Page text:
Moreover, in her affidavit, she stated that petitioner took a tricycle in escaping after the incident. But, as stated earlier, it has already been proven that petitioner used a Tamaraw jeepney for transportation. Considering that Remedios testified that she was only seven to 10 meters away from the place where her husband was attacked, she could not have failed to notice what type of vehicle petitioner was using if she actually witnessed the event. Remedios' dubious narrative of her husband's killing fails to convince us. The tenor of her testimony suggests that it is based not on what she remembers but more on what she imagines to have occurred at the time her husband was killed. In People v. Lucero, we held that the unnatural and contradictory testimony of a witness, coupled with substantial discrepancies between his testimony and his sworn statement, makes him unreliable as a witness. 58
Likewise, the considerable length of time which lapsed before Merdelyn and Remedios Sunido made their statements before the police puts into question the claim that they actually witnessed the killing of Angel Sunido. It is true that delay in reporting a crime, if adequately explained, is not sufficient to cast doubt on the truthfulness of a witness' testimony as, for instance, the delay may be explained by the natural reticence of most people and their abhorrence to get involved in a criminal case. 59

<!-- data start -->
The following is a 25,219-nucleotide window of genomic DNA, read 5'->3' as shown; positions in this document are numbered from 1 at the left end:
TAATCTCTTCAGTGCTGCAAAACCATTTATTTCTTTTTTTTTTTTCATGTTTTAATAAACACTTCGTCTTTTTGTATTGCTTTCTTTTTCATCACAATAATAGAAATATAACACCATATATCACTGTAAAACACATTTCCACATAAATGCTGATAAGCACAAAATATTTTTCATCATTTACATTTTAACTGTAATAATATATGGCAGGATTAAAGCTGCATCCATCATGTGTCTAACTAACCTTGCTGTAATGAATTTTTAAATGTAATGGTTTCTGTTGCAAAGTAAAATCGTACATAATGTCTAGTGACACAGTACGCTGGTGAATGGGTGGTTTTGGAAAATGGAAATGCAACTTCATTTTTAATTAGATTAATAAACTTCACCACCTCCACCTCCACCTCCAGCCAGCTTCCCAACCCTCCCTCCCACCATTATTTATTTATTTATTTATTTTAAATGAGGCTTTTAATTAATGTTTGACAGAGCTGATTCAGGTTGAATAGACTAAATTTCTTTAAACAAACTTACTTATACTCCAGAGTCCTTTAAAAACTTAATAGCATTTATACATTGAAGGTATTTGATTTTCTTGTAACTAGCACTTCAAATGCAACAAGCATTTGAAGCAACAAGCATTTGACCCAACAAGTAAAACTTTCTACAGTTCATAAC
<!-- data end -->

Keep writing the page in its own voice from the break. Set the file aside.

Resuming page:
But the eyewitnesses involved in this case are the wife and daughter of the victim. One would naturally expect that they would not be anxious to help the police arrest the person or persons responsible for the killing of their loved one. Instead of doing so, however, Remedios and Merdelyn Sunido only made their statements to the police on June 1, 1992 60 and June 2, 1992, 61 respectively, more than one week after the incident they allegedly witnessed. This fact is made even more strange by the statements of Remedios and Merdelyn Sunido that not long after the incident, Barangay Councilman Amor de los Santos arrived followed by members of the Buguey Police. 62 In a similar case where a daughter delayed in reporting to the proper authorities who was responsible for her father's death, the Court held: